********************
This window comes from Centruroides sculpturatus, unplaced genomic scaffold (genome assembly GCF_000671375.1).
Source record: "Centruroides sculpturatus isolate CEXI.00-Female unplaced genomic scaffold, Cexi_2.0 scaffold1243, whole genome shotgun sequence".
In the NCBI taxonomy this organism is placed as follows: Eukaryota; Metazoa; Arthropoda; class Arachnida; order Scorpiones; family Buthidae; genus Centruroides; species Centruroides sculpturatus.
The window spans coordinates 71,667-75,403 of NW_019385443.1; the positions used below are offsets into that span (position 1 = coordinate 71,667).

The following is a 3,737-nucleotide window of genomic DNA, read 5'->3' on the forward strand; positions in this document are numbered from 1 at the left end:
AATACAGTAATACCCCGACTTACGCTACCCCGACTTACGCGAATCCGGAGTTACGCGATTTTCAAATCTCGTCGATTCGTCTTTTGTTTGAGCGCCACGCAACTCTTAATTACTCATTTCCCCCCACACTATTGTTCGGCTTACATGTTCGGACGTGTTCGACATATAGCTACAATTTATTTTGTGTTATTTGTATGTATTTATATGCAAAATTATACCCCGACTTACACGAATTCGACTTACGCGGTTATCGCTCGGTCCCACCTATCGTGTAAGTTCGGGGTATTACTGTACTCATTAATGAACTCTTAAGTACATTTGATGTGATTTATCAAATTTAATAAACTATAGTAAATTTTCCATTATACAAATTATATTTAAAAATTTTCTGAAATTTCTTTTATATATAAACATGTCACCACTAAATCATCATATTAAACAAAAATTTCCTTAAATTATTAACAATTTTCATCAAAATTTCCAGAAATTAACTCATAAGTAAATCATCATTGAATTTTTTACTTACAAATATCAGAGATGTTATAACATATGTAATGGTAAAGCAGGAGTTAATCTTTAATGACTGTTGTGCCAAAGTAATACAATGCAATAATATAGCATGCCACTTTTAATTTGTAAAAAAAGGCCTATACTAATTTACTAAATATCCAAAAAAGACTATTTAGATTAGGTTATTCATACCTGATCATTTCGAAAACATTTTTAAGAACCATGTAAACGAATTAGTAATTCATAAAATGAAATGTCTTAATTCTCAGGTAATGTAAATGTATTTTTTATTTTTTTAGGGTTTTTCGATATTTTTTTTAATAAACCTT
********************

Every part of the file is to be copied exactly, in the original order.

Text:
This window comes from Centruroides sculpturatus, unplaced genomic scaffold (genome assembly GCF_000671375.1).
Source record: "Centruroides sculpturatus isolate CEXI.00-Female unplaced genomic scaffold, Cexi_2.0 scaffold1243, whole genome shotgun sequence".
In the NCBI taxonomy this organism is placed as follows: Eukaryota; Metazoa; Arthropoda; class Arachnida; order Scorpiones; family Buthidae; genus Centruroides; species Centruroides sculpturatus.
The window spans coordinates 71,667-75,403 of NW_019385443.1; the positions used below are offsets into that span (position 1 = coordinate 71,667).

The following is a 3,737-nucleotide window of genomic DNA, read 5'->3' on the forward strand; positions in this document are numbered from 1 at the left end:
AATACAGTAATACCCCGACTTACGCTACCCCGACTTACGCGAATCCGGAGTTACGCGATTTTCAAATCTCGTCGATTCGTCTTTTGTTTGAGCGCCACGCAACTCTTAATTACTCATTTCCCCCCACACTATTGTTCGGCTTACATGTTCGGACGTGTTCGACATATAGCTACAATTTATTTTGTGTTATTTGTATGTATTTATATGCAAAATTATACCCCGACTTACACGAATTCGACTTACGCGGTTATCGCTCGGTCCCACCTATCGTGTAAGTTCGGGGTATTACTGTACTCATTAATGAACTCTTAAGTACATTTGATGTGATTTATCAAATTTAATAAACTATAGTAAATTTTCCATTATACAAATTATATTTAAAAATTTTCTGAAATTTCTTTTATATATAAACATGTCACCACTAAATCATCATATTAAACAAAAATTTCCTTAAATTATTAACAATTTTCATCAAAATTTCCAGAAATTAACTCATAAGTAAATCATCATTGAATTTTTTACTTACAAATATCAGAGATGTTATAACATATGTAATGGTAAAGCAGGAGTTAATCTTTAATGACTGTTGTGCCAAAGTAATACAATGCAATAATATAGCATGCCACTTTTAATTTGTAAAAAAAGGCCTATACTAATTTACTAAATATCCAAAAAAGACTATTTAGATTAGGTTATTCATACCTGATCATTTCGAAAACATTTTTAAGAACCATGTAAACGAATTAGTAATTCATAAAATGAAATGTCTTAATTCTCAGGTAATGTAAATGTATTTTTTATTTTTTTAGGGTTTTTCGATATTTTTTTTAATAAACCTT